Following up on his Late war SAS reinforced platoons, Hendrick De Coster sets the scene with three new scenarios to challenge your SAS forces this weekend!
Operation Loyton – the codename given to a Special Air Service (SAS) mission deep in the inhospitable Vosges Mountains of France during World War II.
The mission, between 12 August and 9 October 1944, had the misfortune to be parachuted into the Vosges Mountains, at a time when the German Army was reinforcing the area against General George Patton’s Third Army. As a result, the Germans quickly became aware of their presence and conducted operations to destroy the SAS team.
The Vosges is a region in north-eastern France close to the German border. In 1944 it was sparsely populated and consisted of wood covered hills, valley pastures and small isolated villages, an ideal area for a small mobile raiding force to operate. In late 1944 it was also the area that General George Patton’s Third Army was heading towards, but outrunning their supplies they had stopped at Nancy. To counter the American advance the Germans had moved reinforcements, including the 17th SS Panzergrenadier Division Götz von Berlichingen, into the area.
A small SAS advance party commanded by Captain Henry Druce was parachuted into the Vosges on 12 August 1944. The drop zone was in a deeply wooded mountainous area 40 miles (64 km) west of Strasbourg. The advance party’s objective was to contact the local French resistance, carry out a reconnaissance of the area, identify targets for an attack and locate a suitable dropping zone for the main force.
The main party under the command of Lieutenant Colonel Brian Franks arrived 18 days after the advance party on 30 August 1944. Their landing was not without incident. A parachute equipment container filled with ammunition exploded on contact with the ground. A member of the resistance assisting to move the parachute containers killed himself by eating plastic explosive, believing it was some sort of cheese. A Frenchman who was found in the area supposedly picking mushrooms, who the resistance believed was an informer, was detained. In the confusion following the explosion of the ammunition container, he managed to snatch up a Sten gun and was shot trying to escape.
The following day the SAS started patrolling and set up observation posts. Almost immediately they became aware that their presence had been betrayed to the Germans. There were far more Germans in the area than they expected and a force of 5,000 Germans were advancing up a valley near the village of Moussey just a short distance from the SAS base camp. The SAS’s aggressive patrolling, sabotage attacks and the number of firefights they had engaged in, led the Germans to believe they were up against a far larger force than there actually was. Over two nights, the 19 and 20 September, reinforcements were parachuted in which consisted of six Jeeps and another 20 men. The Jeeps, armed with Vickers K and Browning machine guns, allowed the SAS to change their tactics. The Jeep patrols shot up German road convoys and staff cars. A patrol under the command of Captain Druce even entered Moussey, just as a Waffen SS unit was assembling. Driving through the town, they opened fire and inflicted many casualties.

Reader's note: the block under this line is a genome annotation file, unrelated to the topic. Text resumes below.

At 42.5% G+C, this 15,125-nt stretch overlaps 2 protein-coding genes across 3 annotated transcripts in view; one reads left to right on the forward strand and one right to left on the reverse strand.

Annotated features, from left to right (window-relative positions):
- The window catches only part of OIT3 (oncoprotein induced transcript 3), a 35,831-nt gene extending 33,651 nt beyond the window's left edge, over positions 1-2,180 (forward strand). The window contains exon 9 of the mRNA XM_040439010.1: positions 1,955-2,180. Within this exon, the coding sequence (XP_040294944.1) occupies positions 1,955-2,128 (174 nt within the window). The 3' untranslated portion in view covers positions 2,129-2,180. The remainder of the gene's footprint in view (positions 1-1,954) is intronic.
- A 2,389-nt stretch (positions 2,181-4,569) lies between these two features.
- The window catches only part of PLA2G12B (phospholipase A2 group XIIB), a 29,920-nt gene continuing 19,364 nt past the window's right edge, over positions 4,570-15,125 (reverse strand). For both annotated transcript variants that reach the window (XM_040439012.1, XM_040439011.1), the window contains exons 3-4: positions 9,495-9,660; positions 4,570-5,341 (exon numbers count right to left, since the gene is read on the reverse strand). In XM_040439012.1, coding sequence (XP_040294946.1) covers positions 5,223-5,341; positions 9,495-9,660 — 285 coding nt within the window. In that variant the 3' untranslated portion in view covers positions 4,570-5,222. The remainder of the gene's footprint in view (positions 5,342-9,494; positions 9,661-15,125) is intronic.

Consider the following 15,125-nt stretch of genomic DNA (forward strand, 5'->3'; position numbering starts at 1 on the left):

The Germans, unable to locate the SAS base, were aware that they could not be operating without the assistance of the local population. To gain information about the location of the SAS camp, all the male residents of Moussey between the ages of 16 and 60, a total of 210 men, were arrested. After being interrogated they were transported to concentration camps, from which only 70 returned after the war. On 29 September 1944 Captain Druce was sent to cross back over into the American lines, with the order of battle for a Panzer division which had been obtained by a member of the resistance. Together with another soldier, they passed through the German lines three times before they eventually reached safety.
At the start of October, with Patton’s army stalled and supplies running out, the likelihood that the Americans would relieve the SAS had dwindled. It was decided to end the operation, which had only been intended to last two weeks and had now lasted over two months. Lieutenant Colonel Franks ordered his forces to split up into small groups and make their own way back to the Allied lines 40 miles (64 km) away. One patrol was ambushed by the Waffen-SS, killing three men. The fourth, Lieutenant Peter Johnson, was wounded but managed to escape. Another 34 men failed to reach Allied lines.